The WGIG aimed to analyze the various scenarios of this structure and propose several alternatives to the debate from now until the Tunisia summit. Unfortunately, the “models” presented in the WGIG report were not detailed sufficiently and help very little in the formulation of all the complex details of a new governance system and the corresponding international convention that legitimates it for all other national governments.

If there are two clear consensuses in the WGIG final report, they are: in the first place, that world governance of any Internet component cannot be under the hegemony of a single government; secondly, that a global forum is necessary and urgent, even if in the beginning it only has counseling and dispute resolution functions. Civil society organization members in the WGIG were decisive in the process that converged towards this vision. In the models presented by the WGIG, it is hoped that the current ICANN can in some way become a true global organization, independent and autonomous (possibly through a Headquarters Agreement with the US government) in order to be introduced in the new governance structure.

However, there is much more missing than just the actual internationalization of ICANN. Two examples among those considered by the WGIG as the most important components (among over 40 issues) of a future global Internet governance system are illustrative: the international interconnection and security in message exchange.

If the Internet is often considered to be a horizontal global space for information interchange, crude reality shows the contrary in key network aspects. The connection between countries in practice reveals a “food chain” at the top of which are the large backbone operators, with the major ones being US multinationals. If the physical connection is ruled by international telecommunication agreements negotiated within the scope of the ITU, the same does not occur with the data transport layer.

Actually, what is at stake is who pays for the Internet bandwidth between countries, since by default the cost involves a bi-directional connection (that is, users in any two countries may in theory have access to all the Internet services offered in those two countries). If we are talking about a connection between two countries with similar development levels (Australia and the US, for example), today there is almost always bilateral negotiation that establishes an acceptable mutual costing arrangement for the two parties. Additionally, if the countries had similar cultures and languages, this negotiation is even more facilitated, and normally does not involve government intervention. As a result, the cost of access to the Internet for the end user is practically the same for all the developed countries, only varying the cost of local telecommunications involved. In countries where a fixed monthly subscription value is charged without charging excess pulses, such as the USA and Canada, the total cost of the connection via phone line (adding the phone bill with the Internet provider bill) is in general less than in the European countries, where pulses are charged for the connection time - a restriction eliminated in phone line connections using xDSL systems (known as broadband connections).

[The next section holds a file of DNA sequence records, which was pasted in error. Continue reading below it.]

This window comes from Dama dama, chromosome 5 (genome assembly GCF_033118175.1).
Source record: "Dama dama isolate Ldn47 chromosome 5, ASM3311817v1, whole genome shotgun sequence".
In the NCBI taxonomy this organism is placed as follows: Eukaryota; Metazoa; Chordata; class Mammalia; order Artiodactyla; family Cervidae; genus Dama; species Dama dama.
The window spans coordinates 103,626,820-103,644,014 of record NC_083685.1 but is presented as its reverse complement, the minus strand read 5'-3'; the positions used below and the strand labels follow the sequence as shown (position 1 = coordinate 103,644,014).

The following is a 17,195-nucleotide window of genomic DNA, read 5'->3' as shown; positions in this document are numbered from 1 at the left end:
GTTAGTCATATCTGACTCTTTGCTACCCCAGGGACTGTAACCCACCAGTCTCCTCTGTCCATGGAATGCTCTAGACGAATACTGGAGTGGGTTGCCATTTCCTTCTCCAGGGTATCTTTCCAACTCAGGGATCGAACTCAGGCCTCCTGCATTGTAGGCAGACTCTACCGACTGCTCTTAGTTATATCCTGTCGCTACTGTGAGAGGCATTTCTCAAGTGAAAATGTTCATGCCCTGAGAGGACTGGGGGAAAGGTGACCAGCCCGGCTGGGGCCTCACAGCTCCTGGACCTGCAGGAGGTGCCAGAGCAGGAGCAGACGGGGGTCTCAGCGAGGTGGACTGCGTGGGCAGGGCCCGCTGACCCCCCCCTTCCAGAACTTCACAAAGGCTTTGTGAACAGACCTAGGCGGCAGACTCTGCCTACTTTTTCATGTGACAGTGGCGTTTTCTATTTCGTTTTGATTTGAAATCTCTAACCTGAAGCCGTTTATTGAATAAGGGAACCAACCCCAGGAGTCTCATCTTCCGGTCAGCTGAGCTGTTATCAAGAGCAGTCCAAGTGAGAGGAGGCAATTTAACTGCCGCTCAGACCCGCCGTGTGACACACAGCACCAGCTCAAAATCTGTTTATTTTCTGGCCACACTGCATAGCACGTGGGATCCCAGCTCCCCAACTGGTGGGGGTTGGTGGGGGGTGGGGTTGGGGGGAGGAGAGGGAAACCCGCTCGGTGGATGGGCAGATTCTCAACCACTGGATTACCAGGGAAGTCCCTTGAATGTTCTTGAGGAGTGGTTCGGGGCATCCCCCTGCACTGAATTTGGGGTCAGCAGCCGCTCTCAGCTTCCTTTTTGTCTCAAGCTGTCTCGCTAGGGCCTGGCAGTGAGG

The situation is extremely unfavorable in less developed countries, which have little or no content of international interest to offer. In these cases, the bilateral bargaining power is null, and without any type of international intervention, these countries will always have a more expensive connection for the end users (the lower end of the “food chain” of the connection), which is aggravated by the much lower buying power of these users and by an ineffective and/or poorly distributed local connectivity infrastructure. In general, in these cases, the country will only be connected to the Internet if they pay the total costs of the available bandwidth (usually measured, for the majority of countries, in megabits or gigabits per second), even if users of the richest country use services located on servers in the poorest country. There is no agreement or international convention even being discussed to make this relationship less unequal. Global Internet governance will have to weigh this problem in order not to perpetuate the growing gap between connectivity for developed nations and poor nations.